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Title: A question of "Chineseness" : the Chinese diaspora in Singapore 1819-1950s
Author(s): Ling-yin, Lynn Ang
Issue Date: 2001
Publisher: University of Stirling
Abstract: This thesis is a study of the Chinese diaspora in Singapore from 1819 to the 1950s. It begins by situating the diasporic subject in a historical context, highlighting some of the key moments in the diaspora's development, such as the advent of colonialism during the nineteenth century, and the formation of an ethnic enclave in the settlement. The discussion then calls into question the construction of the Chinese subject in colonial discourses, and interrogates the ways in which the diasporic population was constituted within the framework of colonialism. The main purpose has been to examine how the diaspora in Singapore has evolved, and to explore the adequacies, or inadequacies, of existing diasporic theories in the ways they relate to the Chinese experience. This is achieved by recapitulating the theoretical implications of existing diaspora frameworks, and questioning the tensions and limitations generated by such discourses. Simultaneously, this study takes into consideration the construction of a "Chinese identity", and does so by presenting possible ways of conceptualisng what it means to be "Chinese" for subjects of the diaspora. In discussing the extent to which the subject's sense of "self" and belonging has been shaped by its immigrant past, this research draws on and studies the writings, both literary and non-literary, that have emerged from the community. A central concern in all this is the identity and subjectivity of the diasporic subject, and the point here is that not every subject experiences diaspora in the same way, but that these alterities are important in the constitution and formation of a Chinese identity. As I note in the introduction, the issue of what it means to be Chinese, and indeed, the issue of home and belonging, is one that is always contested for people in the diasporic community, and the aim of this thesis has been to continually deconstruct the idea of a "single" Chinese diaspora, and to expose it as a heterogeneous, fragmented, and internally differentiated construction.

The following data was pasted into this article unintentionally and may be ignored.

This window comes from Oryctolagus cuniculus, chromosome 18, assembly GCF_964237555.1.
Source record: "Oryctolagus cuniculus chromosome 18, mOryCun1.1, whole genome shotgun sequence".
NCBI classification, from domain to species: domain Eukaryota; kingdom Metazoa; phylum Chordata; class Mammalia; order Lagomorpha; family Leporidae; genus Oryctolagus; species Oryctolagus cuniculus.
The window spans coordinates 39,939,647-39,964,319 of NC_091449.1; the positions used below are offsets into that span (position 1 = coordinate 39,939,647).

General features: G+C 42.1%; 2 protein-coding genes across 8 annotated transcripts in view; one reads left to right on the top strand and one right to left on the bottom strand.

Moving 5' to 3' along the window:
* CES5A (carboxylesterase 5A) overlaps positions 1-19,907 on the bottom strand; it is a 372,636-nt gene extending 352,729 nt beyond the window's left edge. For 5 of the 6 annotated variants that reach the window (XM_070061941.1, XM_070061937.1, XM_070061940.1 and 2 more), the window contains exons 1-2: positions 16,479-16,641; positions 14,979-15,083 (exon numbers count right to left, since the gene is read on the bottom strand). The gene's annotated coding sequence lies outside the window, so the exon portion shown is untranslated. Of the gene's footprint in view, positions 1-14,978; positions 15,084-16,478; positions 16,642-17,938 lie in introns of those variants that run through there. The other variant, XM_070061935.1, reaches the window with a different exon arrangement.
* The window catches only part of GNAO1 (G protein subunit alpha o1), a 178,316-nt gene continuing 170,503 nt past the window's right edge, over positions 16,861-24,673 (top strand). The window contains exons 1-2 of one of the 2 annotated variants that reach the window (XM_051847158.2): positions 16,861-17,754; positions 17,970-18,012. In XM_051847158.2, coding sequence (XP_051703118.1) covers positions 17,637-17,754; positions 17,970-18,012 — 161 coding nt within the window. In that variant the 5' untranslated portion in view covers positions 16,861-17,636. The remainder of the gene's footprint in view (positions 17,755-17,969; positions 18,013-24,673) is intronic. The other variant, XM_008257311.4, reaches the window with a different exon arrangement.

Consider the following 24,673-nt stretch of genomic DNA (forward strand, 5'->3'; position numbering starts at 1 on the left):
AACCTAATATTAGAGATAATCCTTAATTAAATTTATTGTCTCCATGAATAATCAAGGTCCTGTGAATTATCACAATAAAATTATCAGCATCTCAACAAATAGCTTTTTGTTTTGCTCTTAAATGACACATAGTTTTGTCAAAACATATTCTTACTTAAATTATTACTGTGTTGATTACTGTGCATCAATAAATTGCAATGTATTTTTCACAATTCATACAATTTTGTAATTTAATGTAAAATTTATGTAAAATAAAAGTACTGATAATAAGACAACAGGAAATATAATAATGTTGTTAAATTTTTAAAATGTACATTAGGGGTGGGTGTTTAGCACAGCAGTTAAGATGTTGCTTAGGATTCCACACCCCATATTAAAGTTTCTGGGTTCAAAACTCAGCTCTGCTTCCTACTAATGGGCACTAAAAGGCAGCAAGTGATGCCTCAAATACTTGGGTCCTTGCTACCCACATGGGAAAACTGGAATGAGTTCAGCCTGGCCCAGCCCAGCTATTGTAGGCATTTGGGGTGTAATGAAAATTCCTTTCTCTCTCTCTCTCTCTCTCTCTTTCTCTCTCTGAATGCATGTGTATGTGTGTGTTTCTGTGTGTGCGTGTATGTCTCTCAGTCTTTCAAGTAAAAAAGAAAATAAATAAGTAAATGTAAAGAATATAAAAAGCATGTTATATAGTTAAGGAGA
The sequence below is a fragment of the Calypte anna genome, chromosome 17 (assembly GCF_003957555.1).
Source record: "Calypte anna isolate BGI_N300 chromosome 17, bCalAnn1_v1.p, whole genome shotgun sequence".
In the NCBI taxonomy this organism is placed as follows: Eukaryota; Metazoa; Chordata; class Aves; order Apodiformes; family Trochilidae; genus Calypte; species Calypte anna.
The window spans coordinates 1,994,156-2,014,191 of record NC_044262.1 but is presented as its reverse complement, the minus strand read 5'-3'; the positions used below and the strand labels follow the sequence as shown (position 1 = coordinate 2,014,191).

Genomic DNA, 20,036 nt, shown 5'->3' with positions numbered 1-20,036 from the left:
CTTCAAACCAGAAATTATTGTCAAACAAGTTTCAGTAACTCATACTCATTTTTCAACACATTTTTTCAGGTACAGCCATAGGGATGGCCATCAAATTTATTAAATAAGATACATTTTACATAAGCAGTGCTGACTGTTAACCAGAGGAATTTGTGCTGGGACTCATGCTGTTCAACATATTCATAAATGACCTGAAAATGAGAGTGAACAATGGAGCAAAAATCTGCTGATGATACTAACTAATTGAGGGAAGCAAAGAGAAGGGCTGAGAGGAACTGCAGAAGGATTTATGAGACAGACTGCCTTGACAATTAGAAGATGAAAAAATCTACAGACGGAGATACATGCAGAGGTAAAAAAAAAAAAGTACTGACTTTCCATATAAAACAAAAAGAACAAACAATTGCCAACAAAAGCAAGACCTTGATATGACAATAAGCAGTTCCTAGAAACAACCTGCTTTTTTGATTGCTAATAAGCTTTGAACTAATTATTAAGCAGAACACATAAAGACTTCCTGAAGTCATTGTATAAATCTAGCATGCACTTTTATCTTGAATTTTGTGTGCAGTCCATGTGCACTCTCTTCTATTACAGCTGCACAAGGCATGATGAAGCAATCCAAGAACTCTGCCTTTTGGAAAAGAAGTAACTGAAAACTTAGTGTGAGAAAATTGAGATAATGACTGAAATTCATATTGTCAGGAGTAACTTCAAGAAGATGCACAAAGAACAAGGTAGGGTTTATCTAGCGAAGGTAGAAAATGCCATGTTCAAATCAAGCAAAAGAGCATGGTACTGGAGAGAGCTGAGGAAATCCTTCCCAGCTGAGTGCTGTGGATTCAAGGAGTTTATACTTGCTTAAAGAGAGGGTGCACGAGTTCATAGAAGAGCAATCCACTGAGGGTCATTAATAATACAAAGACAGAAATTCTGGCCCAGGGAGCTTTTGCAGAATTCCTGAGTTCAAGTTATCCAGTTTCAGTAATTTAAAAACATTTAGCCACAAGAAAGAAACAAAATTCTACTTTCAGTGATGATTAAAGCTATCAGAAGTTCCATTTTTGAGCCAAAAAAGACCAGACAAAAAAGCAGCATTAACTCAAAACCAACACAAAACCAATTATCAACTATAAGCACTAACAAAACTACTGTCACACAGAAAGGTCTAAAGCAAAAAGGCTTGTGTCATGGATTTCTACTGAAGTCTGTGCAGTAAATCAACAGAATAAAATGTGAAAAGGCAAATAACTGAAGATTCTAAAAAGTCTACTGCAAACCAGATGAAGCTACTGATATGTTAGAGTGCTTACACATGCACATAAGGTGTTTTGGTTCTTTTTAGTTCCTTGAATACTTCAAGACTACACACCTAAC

Type: Thesis or Dissertation
Affiliation: School of Arts and Humanities
Literature and Languages

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